What is our place in the world? Are we higher up in the “ranks” of the life forms which occupy the same world we called Earth?
David Suzuki often talks about the problem of the world is not only do but how we think of it.
Loggers, he argued, saw the forests as economic resources and not as ecosystems of flora and fauna. The life contained within it did not seem to matter much as compared to the need to trade and sell the wood products. In other words, loggers have desensitised themselves to world. The old ways of objectifying things organic and inorganic are still at work.
Human beings tend to believe they are different and better than the other beings in the world (apart from God). But human beings really are just another animal among other animals. Sure we can probably think of things that other animals cannot and that makes us clever, smart, intelligent or whatever adjective we would like to use. And perhaps the adjective missing from our choice of vocabulary is wise.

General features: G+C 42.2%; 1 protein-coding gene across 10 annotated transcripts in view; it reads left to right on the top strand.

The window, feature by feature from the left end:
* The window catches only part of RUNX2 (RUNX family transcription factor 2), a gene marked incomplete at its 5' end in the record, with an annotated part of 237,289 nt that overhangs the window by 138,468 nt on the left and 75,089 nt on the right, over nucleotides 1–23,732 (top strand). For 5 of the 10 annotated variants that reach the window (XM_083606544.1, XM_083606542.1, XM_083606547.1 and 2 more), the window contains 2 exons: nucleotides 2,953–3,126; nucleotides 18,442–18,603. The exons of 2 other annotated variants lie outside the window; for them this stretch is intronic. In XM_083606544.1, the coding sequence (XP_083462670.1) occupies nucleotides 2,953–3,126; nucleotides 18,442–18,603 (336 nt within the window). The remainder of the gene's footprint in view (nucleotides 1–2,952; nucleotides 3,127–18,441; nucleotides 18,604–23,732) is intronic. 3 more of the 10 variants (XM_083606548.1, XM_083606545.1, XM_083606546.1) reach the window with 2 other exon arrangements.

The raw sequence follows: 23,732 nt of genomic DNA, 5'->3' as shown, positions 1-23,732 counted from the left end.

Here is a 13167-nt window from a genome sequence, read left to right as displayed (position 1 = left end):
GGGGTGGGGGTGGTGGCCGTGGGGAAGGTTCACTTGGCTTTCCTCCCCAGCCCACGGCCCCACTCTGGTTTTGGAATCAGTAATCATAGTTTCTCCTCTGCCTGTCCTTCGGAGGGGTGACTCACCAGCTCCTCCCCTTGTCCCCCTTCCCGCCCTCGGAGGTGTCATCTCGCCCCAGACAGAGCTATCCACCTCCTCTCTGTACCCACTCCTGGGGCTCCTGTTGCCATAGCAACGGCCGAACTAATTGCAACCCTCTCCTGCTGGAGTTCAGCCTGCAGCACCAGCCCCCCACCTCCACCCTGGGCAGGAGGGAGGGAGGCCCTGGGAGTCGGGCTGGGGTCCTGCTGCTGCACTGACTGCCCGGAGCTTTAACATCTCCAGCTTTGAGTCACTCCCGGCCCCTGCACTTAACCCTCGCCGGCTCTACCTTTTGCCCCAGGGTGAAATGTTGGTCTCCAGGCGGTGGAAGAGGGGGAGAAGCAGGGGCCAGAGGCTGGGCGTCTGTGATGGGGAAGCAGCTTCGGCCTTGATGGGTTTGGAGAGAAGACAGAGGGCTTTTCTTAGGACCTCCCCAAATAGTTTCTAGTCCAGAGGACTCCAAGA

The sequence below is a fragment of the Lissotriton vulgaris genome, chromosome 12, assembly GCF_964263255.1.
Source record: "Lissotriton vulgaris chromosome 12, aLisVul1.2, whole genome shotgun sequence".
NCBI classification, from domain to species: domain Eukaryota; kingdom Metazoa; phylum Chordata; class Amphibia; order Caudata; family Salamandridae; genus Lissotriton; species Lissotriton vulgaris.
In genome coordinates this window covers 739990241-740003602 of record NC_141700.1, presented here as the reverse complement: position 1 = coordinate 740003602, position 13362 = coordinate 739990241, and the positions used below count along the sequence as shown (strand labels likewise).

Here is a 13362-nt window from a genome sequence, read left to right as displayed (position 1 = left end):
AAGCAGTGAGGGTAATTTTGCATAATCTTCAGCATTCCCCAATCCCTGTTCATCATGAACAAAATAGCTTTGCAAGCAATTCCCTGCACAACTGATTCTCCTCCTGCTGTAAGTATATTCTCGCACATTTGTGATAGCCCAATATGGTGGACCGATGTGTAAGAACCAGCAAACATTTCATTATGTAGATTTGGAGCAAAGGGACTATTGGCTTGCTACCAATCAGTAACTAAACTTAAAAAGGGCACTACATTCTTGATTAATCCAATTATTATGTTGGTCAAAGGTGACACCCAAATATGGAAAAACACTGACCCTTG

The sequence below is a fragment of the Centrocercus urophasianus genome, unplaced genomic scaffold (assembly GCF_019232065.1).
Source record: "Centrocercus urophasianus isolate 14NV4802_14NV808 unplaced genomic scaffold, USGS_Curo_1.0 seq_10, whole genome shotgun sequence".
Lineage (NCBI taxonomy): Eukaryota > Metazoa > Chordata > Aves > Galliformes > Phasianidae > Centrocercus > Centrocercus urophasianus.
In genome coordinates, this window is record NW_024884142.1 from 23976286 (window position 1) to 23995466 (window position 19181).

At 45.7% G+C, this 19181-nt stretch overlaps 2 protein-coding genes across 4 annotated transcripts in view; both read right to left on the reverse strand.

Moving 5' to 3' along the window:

No, we need to change our vocabulary if we are to be wise, to have wisdom. This is why I propose we start with redefining who we are by choosing a term for ourselves which reflect this. Rather than being humans or human beings, why not accept that we are animals? Or else call other animals “beings” as well.
We are human animals in the humble sense. Or if you want to make the term derogatory then we we are (more) wild and unruly as the animals we choose to define ourselves against. We are worse than the animals that have lived “peacefully” on the planet only to be exterminated by this one species that is more disease than medicine.